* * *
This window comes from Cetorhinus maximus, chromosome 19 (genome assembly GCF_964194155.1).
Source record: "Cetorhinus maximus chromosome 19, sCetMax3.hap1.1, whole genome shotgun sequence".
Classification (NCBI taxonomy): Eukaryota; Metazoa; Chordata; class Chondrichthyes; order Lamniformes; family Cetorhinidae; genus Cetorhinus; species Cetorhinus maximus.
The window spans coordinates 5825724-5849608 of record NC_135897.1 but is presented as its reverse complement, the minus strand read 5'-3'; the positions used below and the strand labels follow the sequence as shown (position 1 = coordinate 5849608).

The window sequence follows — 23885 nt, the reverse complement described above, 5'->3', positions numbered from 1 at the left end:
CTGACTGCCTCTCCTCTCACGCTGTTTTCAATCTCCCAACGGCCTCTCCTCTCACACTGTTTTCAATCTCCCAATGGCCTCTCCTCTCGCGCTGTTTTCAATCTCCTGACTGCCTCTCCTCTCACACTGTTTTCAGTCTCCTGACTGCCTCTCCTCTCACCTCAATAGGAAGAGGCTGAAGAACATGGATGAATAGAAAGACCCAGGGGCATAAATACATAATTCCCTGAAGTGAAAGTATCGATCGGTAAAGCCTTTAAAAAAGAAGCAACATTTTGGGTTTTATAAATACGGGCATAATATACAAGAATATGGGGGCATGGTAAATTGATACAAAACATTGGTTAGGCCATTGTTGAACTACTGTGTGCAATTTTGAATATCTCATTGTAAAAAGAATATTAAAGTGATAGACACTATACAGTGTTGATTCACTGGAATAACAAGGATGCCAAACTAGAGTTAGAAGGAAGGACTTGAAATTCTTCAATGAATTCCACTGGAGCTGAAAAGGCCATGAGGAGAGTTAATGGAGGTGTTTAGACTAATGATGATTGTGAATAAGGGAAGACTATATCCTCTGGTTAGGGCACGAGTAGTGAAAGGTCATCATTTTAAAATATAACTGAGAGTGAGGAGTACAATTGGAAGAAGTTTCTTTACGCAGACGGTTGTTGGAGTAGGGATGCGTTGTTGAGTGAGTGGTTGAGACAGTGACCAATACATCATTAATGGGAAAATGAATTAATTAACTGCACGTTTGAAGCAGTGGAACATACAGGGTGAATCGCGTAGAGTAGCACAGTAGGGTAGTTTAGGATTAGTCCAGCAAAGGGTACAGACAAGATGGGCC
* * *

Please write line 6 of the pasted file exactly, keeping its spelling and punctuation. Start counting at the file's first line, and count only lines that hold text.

CTGACTGCCTCTCCTCTCACGCTGTTTTCAATCTCCCAACGGCCTCTCCTCTCACACTGTTTTCAATCTCCCAATGGCCTCTCCTCTCGCGCTGTTTTCAATCTCCTGACTGCCTCTCCTCTCACACTGTTTTCAGTCTCCTGACTGCCTCTCCTCTCACCTCAATAGGAAGAGGCTGAAGAACATGGATGAATAGAAAGACCCAGGGGCATAAATACATAATTCCCTGAAGTGAAAGTATCGATCGGTAAAGCCTTTAAAAAAGAAGCAACATTTTGGGTTTTATAAATACGGGCATAATATACAAGAATATGGGGGCATGGTAAATTGATACAAAACATTGGTTAGGCCATTGTTGAACTACTGTGTGCAATTTTGAATATCTCATTGTAAAAAGAATATTAAAGTGATAGACACTATACAGTGTTGATTCACTGGAATAACAAGGATGCCAAACTAGAGTTAGAAGGAAGGACTTGAAATTCTTCAATGAATTCCACTGGAGCTGAAAAGGCCATGAGGAGAGTTAATGGAGGTGTTTAGACTAATGATGATTGTGAATAAGGGAAGACTATATCCTCTGGTTAGGGCACGAGTAGTGAAAGGTCATCATTTTAAAATATAACTGAGAGTGAGGAGTACAATTGGAAGAAGTTTCTTTACGCAGACGGTTGTTGGAGTAGGGATGCGTTGTTGAGTGAGTGGTTGAGACAGTGACCAATACATCATTAATGGGAAAATGAATTAATTAACTGCACGTTTGAAGCAGTGGAACATACAGGGTGAATCGCGTAGAGTAGCACAGTAGGGTAGTTTAGGATTAGTCCAGCAAAGGGTACAGACAAGATGGGCC